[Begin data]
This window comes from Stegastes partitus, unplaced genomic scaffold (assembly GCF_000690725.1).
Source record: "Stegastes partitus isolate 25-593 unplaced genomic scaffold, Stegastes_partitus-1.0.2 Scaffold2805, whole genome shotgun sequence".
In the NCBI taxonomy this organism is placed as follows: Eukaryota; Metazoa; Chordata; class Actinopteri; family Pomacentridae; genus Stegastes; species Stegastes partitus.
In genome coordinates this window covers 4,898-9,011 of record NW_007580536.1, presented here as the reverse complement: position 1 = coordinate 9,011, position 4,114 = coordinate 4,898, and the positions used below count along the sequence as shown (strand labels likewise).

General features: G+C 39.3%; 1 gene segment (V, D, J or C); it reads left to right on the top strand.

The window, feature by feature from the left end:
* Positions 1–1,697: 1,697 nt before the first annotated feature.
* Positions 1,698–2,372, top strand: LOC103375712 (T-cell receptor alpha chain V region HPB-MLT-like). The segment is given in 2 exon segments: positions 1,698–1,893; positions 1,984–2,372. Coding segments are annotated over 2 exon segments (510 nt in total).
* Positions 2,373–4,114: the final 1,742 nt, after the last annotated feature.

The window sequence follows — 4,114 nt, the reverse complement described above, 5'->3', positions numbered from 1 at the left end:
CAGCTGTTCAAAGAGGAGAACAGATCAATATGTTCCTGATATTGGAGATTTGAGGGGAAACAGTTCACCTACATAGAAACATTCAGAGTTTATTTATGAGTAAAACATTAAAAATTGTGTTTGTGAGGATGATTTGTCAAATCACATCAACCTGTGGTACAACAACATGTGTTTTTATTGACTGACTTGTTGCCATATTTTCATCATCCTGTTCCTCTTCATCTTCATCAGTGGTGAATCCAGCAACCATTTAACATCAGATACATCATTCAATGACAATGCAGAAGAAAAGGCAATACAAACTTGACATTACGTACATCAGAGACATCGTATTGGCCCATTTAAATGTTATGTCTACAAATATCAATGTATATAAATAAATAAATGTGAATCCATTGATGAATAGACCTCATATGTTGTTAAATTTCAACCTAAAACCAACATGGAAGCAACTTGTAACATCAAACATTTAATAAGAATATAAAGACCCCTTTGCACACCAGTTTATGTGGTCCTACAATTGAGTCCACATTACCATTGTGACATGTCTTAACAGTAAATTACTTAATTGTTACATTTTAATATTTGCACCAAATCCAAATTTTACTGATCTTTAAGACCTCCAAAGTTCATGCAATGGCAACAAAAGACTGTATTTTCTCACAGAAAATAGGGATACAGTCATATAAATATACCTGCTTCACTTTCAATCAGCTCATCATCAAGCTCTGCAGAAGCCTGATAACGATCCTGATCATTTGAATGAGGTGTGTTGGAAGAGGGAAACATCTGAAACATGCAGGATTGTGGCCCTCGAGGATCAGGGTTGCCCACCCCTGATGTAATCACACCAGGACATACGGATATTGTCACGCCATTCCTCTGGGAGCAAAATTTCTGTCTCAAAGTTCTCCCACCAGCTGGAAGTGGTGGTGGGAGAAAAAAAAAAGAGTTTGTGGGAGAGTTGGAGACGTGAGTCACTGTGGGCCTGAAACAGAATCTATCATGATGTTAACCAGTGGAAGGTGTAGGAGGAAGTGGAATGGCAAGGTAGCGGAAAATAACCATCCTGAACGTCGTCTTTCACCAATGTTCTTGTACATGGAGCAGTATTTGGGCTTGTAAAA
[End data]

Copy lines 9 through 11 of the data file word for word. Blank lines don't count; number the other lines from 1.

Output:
* Positions 2,373–4,114: the final 1,742 nt, after the last annotated feature.

The window sequence follows — 4,114 nt, the reverse complement described above, 5'->3', positions numbered from 1 at the left end:
CAGCTGTTCAAAGAGGAGAACAGATCAATATGTTCCTGATATTGGAGATTTGAGGGGAAACAGTTCACCTACATAGAAACATTCAGAGTTTATTTATGAGTAAAACATTAAAAATTGTGTTTGTGAGGATGATTTGTCAAATCACATCAACCTGTGGTACAACAACATGTGTTTTTATTGACTGACTTGTTGCCATATTTTCATCATCCTGTTCCTCTTCATCTTCATCAGTGGTGAATCCAGCAACCATTTAACATCAGATACATCATTCAATGACAATGCAGAAGAAAAGGCAATACAAACTTGACATTACGTACATCAGAGACATCGTATTGGCCCATTTAAATGTTATGTCTACAAATATCAATGTATATAAATAAATAAATGTGAATCCATTGATGAATAGACCTCATATGTTGTTAAATTTCAACCTAAAACCAACATGGAAGCAACTTGTAACATCAAACATTTAATAAGAATATAAAGACCCCTTTGCACACCAGTTTATGTGGTCCTACAATTGAGTCCACATTACCATTGTGACATGTCTTAACAGTAAATTACTTAATTGTTACATTTTAATATTTGCACCAAATCCAAATTTTACTGATCTTTAAGACCTCCAAAGTTCATGCAATGGCAACAAAAGACTGTATTTTCTCACAGAAAATAGGGATACAGTCATATAAATATACCTGCTTCACTTTCAATCAGCTCATCATCAAGCTCTGCAGAAGCCTGATAACGATCCTGATCATTTGAATGAGGTGTGTTGGAAGAGGGAAACATCTGAAACATGCAGGATTGTGGCCCTCGAGGATCAGGGTTGCCCACCCCTGATGTAATCACACCAGGACATACGGATATTGTCACGCCATTCCTCTGGGAGCAAAATTTCTGTCTCAAAGTTCTCCCACCAGCTGGAAGTGGTGGTGGGAGAAAAAAAAAAGAGTTTGTGGGAGAGTTGGAGACGTGAGTCACTGTGGGCCTGAAACAGAATCTATCATGATGTTAACCAGTGGAAGGTGTAGGAGGAAGTGGAATGGCAAGGTAGCGGAAAATAACCATCCTGAACGTCGTCTTTCACCAATGTTCTTGTACATGGAGCAGTATTTGGGCTTGTAAAA